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Robin Williams' death: An opportunity to prevent more suicides

Items are left in memory of Robin Williams on his star along Hollywood Boulevard.
Items are left in memory of Robin Williams on his star along Hollywood Boulevard.
Benjamin Brayfield/KPCC

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Something positive may come out of the tragedy of Robin Williams' apparent suicide: Suicide prevention hotlines are seeing a spike in calls from people seeking help.

The 160 local hotlines that make up the National Suicide Prevention Lifeline saw their collective call volume more than double in the 24 hours after Williams' death, according to Lifeline officials.

In Los Angeles, the folks manning the phones at the Didi Hirsch Suicide Prevention Center — the nation’s oldest and largest — are reporting a similar phenomenon. There has been a 95 percent spike in calls since Williams' death, from about 160 a day to more than 300 a day, says Center Director Robert Stohr. 

The comedians' death seems to have had a particularly strong impact among Latinos experiencing mental health crises, if calls to the Center's Spanish language line are any measure. Before Williams' death, there were a couple of calls a day, and since then there have been more than 50 a day, Stohr says.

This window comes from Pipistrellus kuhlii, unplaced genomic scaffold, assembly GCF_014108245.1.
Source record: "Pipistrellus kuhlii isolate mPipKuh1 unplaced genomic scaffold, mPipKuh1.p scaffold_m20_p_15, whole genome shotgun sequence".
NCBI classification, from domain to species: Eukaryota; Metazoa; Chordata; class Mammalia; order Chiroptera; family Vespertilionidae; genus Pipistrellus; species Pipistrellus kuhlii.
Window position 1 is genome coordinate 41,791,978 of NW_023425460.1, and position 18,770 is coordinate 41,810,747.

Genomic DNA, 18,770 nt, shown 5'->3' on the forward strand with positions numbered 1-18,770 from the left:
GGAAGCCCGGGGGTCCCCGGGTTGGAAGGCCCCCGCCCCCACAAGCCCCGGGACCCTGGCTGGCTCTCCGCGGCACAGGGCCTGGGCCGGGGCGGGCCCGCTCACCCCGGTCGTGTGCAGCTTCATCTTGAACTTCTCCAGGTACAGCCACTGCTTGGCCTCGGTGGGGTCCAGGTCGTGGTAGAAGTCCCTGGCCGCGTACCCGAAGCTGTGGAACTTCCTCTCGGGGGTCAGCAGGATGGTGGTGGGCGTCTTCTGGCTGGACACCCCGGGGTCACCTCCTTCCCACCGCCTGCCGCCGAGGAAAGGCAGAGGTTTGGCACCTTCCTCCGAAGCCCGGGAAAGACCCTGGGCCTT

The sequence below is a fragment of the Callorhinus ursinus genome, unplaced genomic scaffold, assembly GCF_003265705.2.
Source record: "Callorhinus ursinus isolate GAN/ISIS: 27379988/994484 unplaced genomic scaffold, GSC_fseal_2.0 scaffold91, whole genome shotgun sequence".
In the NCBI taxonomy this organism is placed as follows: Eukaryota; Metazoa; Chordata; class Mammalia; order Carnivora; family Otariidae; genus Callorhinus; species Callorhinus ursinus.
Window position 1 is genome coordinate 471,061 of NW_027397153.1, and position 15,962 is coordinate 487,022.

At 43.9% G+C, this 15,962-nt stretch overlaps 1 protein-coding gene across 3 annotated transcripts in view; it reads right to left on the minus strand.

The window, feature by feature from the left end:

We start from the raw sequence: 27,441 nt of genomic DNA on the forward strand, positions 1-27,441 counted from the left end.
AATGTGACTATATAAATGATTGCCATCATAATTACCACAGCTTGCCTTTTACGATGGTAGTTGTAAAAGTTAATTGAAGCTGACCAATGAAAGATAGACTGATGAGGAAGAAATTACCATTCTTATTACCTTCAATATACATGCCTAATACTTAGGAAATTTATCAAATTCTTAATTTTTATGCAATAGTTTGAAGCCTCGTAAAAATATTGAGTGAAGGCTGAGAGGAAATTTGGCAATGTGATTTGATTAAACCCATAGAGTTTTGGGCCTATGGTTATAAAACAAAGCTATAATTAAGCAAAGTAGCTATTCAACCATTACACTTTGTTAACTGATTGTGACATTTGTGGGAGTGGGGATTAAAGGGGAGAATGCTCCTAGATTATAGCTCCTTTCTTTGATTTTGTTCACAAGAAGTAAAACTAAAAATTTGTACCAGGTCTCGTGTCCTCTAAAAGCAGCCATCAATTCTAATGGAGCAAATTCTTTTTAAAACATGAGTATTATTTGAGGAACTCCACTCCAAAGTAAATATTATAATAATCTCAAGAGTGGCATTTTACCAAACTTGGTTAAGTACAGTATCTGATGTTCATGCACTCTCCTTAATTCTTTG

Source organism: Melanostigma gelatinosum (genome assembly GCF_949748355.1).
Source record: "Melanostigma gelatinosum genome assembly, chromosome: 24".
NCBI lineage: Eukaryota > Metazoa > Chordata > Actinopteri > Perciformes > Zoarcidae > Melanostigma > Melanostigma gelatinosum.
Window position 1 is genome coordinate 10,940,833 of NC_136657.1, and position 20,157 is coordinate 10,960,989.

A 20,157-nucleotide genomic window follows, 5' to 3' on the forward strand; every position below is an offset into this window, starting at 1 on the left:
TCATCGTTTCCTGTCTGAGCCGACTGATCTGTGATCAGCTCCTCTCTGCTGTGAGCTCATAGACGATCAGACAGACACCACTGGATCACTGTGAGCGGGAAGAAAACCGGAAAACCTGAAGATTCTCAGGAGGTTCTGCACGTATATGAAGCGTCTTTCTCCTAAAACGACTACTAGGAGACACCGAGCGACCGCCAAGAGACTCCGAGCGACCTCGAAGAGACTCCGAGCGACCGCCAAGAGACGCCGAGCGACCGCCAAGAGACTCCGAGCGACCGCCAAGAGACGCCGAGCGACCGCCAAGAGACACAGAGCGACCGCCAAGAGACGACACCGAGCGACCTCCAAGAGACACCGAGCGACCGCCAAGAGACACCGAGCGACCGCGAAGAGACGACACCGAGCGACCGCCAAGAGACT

Whenever a high profile figure takes his or her own life and there is tremendous media coverage, experts worry about "suicide contagion," particularly among adolescents

So the services provided by suicide prevention hotlines are even more critical at a time like this. Here are links to services in southern California:

Suicide prevention hotlines in L.A. County

Orange County Crisis Prevention Hotline

The National Suicide Prevention Lifeline